What population growth means for county's infrastructure
South Carolina ranked 24th in the United States for population growth, with an estimated year-to-year increase of 51,000 people.
City of Aiken
City of North Augusta
Aiken County has seen its own growth spurt over the past 10 years, with nearly 20,000 more people added to the census.
In 2002, Aiken County’s population was about 144,700, according to the U.S. Census Bureau. That number jumped to 162,812 by 2012.
Both the populations of the cities of Aiken and North Augusta increased by more than 3,000 people between 2002 to 2012.
With the population predicted to continuously rise at a fairly fast rate in the state, counties and cities have to plan ahead to handle increased households and traffic and make changes to their voting precincts.
The County and municipality planning departments are constantly looking into the future. According to County Planning Director Stephen Strohminger, they typically look at planning 20 years ahead to keep up with the growing population and continuing progression.
Over the past few years, a variety of corridor studies have been conducted to either maintain or increase the level of service of a road, improve the aesthetics of the surrounding area in efforts to attract business and protect green space.
For example, the U.S. 1/U.S. 78 study completed in 2012 concentrates on the 12-mile corridor that goes from the Savannah River to the Aiken city limits where Hitchcock Parkway starts at Richland Avenue.
In 2035, it’s projected that the population in that area will have jumped from the estimated 6,500 households counted in 2006 to a little more than 10,000.
The study offers guidance to road improvements to handle increased traffic and enhanced overlay districts for new businesses or housing units.
Strohminger pointed out Whiskey Road, which is the main business stretch in Aiken, as an example of a road that’s “pretty maxed out.” He said that means they have to find ways to alleviate traffic congestion, which is why there’s planning for future connector roads.
One example is the Whiskey Road–Powderhouse Road Connector Study that was completed in 2006. It’s unknown when the actual project will begin.
Planning is based on educated predictions, but Strohminger feels confident they’re rightly preparing for continued growth in Aiken County.
“As long as you have that base and we keep having things that attract folks here like great weather and amenities, I think we’re going to continue to grow in the foreseeable future,” Strohminger said.
Water and sewer districts are feeling the effects of a growing population.
Breezy Hill Water and Sewer, which is situated between Aiken and North Augusta, has experienced big changes as new businesses and homes pop up around their service area.
General Manager Charles Hilton describes the changes he’s seen in his company alone as “drastic.” In fact, Breezy Hill opened an additional facility in October.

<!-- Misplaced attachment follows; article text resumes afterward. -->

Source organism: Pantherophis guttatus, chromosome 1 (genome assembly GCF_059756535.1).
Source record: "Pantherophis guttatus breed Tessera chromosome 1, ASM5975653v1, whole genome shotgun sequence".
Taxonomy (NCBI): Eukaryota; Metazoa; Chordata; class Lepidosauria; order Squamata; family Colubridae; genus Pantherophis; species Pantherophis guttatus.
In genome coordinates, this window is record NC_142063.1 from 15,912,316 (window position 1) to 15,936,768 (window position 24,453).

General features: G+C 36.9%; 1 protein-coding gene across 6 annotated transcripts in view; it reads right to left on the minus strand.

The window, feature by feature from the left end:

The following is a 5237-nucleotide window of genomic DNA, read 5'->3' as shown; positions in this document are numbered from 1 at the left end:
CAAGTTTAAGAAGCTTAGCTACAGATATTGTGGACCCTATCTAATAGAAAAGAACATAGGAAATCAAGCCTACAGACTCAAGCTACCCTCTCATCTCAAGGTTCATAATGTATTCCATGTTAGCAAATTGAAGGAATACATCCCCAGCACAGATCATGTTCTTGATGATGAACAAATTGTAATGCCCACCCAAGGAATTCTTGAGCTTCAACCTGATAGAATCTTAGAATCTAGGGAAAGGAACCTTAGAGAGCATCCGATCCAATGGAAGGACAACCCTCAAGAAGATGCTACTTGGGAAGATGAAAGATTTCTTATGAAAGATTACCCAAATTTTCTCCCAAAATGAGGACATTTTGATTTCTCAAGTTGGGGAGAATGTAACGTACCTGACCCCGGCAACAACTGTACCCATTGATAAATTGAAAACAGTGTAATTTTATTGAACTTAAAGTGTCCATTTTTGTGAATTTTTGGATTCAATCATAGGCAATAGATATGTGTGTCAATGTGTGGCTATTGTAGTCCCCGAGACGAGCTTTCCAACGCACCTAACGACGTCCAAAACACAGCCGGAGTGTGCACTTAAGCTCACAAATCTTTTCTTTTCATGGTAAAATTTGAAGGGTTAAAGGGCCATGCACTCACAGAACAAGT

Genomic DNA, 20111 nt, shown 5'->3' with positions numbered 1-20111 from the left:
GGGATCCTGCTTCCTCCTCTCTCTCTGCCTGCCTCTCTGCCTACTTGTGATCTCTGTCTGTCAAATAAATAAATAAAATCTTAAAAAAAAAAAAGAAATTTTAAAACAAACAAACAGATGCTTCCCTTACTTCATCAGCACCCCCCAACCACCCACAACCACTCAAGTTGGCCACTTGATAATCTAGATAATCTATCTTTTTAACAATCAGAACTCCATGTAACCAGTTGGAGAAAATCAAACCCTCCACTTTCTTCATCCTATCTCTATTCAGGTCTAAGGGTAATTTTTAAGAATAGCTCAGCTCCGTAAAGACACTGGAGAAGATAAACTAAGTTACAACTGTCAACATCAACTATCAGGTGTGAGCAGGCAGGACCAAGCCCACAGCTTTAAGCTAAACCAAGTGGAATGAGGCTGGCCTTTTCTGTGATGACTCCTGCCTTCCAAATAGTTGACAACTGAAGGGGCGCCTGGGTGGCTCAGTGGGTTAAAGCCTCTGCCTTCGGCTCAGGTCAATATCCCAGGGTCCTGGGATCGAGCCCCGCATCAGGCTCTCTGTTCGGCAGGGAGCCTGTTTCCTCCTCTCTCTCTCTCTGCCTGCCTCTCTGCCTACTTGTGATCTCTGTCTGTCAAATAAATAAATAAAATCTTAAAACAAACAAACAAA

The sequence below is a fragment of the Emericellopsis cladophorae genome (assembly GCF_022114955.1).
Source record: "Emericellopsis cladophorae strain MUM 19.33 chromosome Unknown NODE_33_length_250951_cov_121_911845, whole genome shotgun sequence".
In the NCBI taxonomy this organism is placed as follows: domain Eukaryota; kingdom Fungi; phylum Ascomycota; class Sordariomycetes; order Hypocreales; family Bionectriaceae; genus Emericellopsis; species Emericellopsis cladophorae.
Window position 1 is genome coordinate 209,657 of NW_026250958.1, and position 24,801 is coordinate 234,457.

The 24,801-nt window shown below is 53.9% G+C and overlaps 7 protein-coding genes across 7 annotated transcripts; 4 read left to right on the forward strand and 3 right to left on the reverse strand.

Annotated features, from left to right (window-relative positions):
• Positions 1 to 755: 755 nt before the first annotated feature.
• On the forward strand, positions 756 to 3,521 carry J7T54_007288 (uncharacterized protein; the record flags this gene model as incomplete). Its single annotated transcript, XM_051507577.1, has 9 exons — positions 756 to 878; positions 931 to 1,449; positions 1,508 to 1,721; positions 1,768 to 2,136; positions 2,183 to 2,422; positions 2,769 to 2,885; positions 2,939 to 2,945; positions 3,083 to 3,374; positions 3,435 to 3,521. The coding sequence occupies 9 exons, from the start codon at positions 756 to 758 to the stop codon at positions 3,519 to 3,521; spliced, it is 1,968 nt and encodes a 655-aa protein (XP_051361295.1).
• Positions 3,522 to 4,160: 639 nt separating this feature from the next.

When it was first established in 1969, Breezy Hill only serviced 297 residential taps. Now, is it up to more than 5,500. Hilton said in 1988, it produced 392 million gallons of water and by 2013, it doubled to approximately 815 million gallons.
As subdivisions such as Gregg’s Mill and Horse Creek develop, the demand for Breezy Hill’s services increase. In 2007, Breezy Hill added 213 new residential taps. The numbers have dropped to closer to 160 new taps over the years, Hilton said.
Though there has been a bit of a slowdown in residential growth, Breezy Hill has seen an influx in industrial demand. They offer services to Sage Mill Industrial Park in Graniteville, where Bridgestone is located.
“This area has been a prime development area,” Hilton said. “We’ve been relatively fortunate in landing new industry in Aiken County.”
Population affects polling places and council districts.
For example, Aiken City reorganized its district format after voters approved a referendum in 2011. For years, City Council had four-single member districts, two at large members and one mayoral seat. Now, Council has six-single member districts with the mayoral seat remaining at large.
Population shifts and increases were factors in that reorganization. The redistricting took place in efforts to maintain the two minority-majority districts as well as maintaining equal representation of the City’s residents by assuring the population is evenly divided in each district.
The Aiken County Registration and Elections Commission has seen a pretty big increase in voters and precincts over the past 10 years. In 2002, there were 70,401 registered voters in Aiken County and 63 precincts.
Currently, there’s more than 103,000 registered voters in Aiken County, and it’s jumping from 76 to 79 precincts.
Registration and Elections Commission Executive Director Cynthia Holland said based on the precincts added over the past few years, it appears the majority of the growth has taken place on the southside of Aiken, the North Augusta-Belvedere area and the Montmorenci area.
Amy Banton is the County reporter for the Aiken Standard and has been with the publication since May 2010. She is a native of Rustburg, Va.
and a graduate of Randolph-Macon Woman’s College.